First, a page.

Bulgaria Oks Dundee Environmental Study for Krumovgrad Gold Mine

Environment | November 9, 2011, Wednesday // 18:30|  views

Dundee plans to invest USD 100 M in the development of the Ada Tepe gold deposit near Krumovgrad. Photo by dpm-group.com

Toronto-based mining company Dundee Precious Metals has overcome an important obstacle to its plans for a new open pit gold mine in southern Bulgaria.

Bulgaria's Environment Minister Nona Karadzhova has finally signed the company's environment impact assessment for the mine near the town of Krumovgrad after returning it in the middle of October back to the chief environment council for reassessment.

The council voted to preserve a clause, which allows the company to launch construction of the gold mining facilities whether or not the eco assessment is appealed.

The Bulgarian cabinet gave on a 30-year concession the gold mine near the town of Krumovgrad to Dundee Precious Metals in February this year.

The gold mine is located in the Krumovgrad municipality on lands of the villages of Guliya, Dazhdovnik, Zvanarka, Kaklitsa, Malko Kamnyane, Ovchari and Sarnak.

In exchange for the 30-year concession, the company is making the commitment to invest over BGN 114 M and extract an average of 850 tons a year of ore. The Krumovgrad municipality is to receive 30% of the concession payments.

In September, after examining the reports for the environment impact assessment for the mine, the chief environment council voted for giving the green light to the gold mine.

The minister however has returned it for reassessment, citing the amendments to the law on environmental protection, which were adopted after the vote of the council. The minister acted on a request of Krumovgrad's mayor Sebihan Mehmed.

The project to extract gold from the Krumovgrad mine has so far suffered many setbacks and court battles.

In 2010, the Canadian company had to abandon plans for a gold mine near Bulgaria's Krumovgrad using cyanide technology after a Bulgarian court ruled against the cyanide gold extraction at the other mine operated by one Dundee's subsidiaries in the country, Chelopech Mining. The ruling came about after locals and environmentalists expressed concerns over the technology.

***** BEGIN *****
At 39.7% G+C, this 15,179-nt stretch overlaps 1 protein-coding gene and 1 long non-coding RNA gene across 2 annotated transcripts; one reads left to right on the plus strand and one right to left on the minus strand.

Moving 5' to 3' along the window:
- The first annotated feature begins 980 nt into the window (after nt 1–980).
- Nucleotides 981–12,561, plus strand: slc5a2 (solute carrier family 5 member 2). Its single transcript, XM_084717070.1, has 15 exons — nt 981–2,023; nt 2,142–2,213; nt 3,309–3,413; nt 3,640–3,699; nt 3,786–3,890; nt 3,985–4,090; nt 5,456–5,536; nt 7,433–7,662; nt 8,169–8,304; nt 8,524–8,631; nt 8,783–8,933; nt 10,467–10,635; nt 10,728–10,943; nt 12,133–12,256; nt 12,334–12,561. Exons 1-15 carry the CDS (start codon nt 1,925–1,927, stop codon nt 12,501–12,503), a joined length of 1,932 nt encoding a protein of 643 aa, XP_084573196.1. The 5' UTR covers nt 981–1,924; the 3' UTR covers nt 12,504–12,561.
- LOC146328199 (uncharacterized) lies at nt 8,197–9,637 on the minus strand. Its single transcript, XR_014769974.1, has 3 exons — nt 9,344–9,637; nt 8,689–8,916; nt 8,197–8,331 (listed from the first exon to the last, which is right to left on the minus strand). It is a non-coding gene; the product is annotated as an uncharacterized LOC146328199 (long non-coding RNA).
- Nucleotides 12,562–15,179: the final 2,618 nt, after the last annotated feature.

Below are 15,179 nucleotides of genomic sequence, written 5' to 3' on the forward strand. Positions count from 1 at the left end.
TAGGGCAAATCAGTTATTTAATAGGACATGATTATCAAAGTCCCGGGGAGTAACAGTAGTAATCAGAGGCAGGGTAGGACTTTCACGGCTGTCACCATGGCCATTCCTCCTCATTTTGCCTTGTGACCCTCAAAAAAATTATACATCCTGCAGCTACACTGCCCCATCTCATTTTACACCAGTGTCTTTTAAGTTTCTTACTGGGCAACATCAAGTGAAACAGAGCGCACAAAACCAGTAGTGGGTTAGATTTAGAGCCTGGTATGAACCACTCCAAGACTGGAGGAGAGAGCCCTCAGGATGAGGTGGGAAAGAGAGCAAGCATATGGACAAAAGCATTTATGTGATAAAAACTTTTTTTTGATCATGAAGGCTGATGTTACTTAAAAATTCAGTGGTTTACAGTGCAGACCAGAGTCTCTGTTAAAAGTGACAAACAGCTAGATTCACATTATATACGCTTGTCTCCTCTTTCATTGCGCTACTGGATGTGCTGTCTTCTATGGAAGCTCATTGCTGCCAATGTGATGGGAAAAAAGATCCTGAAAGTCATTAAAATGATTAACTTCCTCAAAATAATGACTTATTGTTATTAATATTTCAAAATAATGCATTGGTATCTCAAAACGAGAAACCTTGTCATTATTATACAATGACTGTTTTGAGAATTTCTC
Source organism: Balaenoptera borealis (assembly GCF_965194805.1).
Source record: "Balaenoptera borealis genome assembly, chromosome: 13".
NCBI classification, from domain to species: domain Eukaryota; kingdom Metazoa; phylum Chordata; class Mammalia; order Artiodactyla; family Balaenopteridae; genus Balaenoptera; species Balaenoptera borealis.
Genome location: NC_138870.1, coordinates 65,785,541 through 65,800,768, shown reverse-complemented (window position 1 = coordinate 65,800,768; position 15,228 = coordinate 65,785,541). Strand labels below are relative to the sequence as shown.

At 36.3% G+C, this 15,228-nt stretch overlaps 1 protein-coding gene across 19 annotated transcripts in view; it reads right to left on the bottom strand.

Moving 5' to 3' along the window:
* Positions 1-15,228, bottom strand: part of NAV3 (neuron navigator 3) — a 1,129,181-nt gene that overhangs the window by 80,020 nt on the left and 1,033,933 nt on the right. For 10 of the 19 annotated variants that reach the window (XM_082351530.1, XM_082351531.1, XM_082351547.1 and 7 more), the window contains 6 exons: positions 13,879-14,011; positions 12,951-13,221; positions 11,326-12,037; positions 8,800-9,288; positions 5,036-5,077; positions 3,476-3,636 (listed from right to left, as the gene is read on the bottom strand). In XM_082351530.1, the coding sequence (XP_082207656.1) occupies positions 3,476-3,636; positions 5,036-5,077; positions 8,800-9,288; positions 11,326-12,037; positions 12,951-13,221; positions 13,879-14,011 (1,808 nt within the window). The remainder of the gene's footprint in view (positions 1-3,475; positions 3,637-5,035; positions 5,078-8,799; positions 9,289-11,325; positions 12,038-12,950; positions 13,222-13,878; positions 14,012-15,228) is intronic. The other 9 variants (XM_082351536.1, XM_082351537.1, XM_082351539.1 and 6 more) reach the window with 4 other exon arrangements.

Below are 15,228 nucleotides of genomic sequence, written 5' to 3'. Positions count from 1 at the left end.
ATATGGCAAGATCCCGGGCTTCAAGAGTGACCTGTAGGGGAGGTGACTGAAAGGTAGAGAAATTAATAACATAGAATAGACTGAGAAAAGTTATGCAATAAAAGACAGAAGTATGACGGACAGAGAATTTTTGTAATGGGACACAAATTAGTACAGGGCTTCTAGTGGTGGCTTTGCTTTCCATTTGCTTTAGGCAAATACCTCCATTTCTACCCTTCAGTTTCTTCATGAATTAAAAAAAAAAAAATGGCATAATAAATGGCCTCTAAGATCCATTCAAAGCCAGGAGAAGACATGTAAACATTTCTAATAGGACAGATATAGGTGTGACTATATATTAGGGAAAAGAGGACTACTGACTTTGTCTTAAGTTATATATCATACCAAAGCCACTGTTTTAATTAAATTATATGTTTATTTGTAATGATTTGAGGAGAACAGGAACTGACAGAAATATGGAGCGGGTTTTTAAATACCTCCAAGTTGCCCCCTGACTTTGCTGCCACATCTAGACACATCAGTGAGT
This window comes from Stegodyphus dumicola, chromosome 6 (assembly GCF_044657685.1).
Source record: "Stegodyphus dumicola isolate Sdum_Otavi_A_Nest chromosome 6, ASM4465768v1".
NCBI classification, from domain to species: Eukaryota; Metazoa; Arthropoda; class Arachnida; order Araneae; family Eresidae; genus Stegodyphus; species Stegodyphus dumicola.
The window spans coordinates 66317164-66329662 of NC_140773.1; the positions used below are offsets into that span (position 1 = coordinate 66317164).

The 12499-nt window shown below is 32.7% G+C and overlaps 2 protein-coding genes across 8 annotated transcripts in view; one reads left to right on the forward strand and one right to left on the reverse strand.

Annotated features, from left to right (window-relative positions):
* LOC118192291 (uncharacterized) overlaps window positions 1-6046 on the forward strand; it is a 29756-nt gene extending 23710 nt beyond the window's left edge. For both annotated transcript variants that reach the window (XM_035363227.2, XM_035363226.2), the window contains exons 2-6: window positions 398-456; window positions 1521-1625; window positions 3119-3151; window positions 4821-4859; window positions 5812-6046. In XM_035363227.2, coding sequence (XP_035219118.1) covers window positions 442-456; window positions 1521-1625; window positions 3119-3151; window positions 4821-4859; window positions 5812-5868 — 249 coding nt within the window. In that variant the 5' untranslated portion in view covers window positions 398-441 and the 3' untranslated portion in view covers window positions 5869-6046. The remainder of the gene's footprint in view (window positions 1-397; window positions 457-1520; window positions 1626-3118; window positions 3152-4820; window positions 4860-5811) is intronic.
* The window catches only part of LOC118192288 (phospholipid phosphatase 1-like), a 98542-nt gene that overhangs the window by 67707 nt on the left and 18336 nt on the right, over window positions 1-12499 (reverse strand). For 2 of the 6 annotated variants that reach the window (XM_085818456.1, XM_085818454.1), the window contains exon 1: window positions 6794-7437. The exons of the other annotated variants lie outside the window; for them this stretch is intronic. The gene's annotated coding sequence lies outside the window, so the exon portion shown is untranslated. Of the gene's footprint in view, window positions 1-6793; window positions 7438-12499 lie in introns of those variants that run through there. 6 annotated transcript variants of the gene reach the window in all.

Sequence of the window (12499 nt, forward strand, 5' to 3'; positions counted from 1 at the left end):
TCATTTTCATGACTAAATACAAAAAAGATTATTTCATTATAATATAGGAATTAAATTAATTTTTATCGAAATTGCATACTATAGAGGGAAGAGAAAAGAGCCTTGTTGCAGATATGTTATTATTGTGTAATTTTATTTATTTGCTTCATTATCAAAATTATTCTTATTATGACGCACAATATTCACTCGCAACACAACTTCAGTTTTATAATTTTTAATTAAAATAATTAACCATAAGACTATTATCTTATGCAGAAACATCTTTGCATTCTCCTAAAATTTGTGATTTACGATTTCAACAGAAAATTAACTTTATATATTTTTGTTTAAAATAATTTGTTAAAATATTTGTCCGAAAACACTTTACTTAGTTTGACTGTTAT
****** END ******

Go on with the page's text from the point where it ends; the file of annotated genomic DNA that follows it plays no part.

The company plans to process the gold concentrate extracted in Bulgaria outside the country. At the beginning of 2010, the Toronto-based company acquired a smelter in Namibia, which could be used for the purpose.

Dundee's new project about the Krumovgrad mine does not provide for the previously planned facility for extraction using cyanide, and will occupy a smaller area of the Ada Tepe deposit near the southern Bulgarian town.

According to statements made in 2010 by Dundee officials, the project provides for a USD 100 M investment, which is less than the previous plans for investing USD 120-150 M including a cyanide installation. The Krumovgrad mine is expected to produce about 800 000-1 million tons of gold concentrate per year.

Dundee Precious Metals Inc. is a Canadian based, international mining company engaged in the acquisition, exploration, development, mining and processing of precious metals properties.

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Tags: cyanide, Namibia, Krumovgrad gold mine, Balkan Minerals and Mining, Chelopech Mining, environmental assessment, Alex Nestor, concession, mining, Krumovgrad, Chepelare, Chelopech gold mine, Chelopech, Dundee Precious Metals, concession, Bulgarian cabinet, canada, toronto


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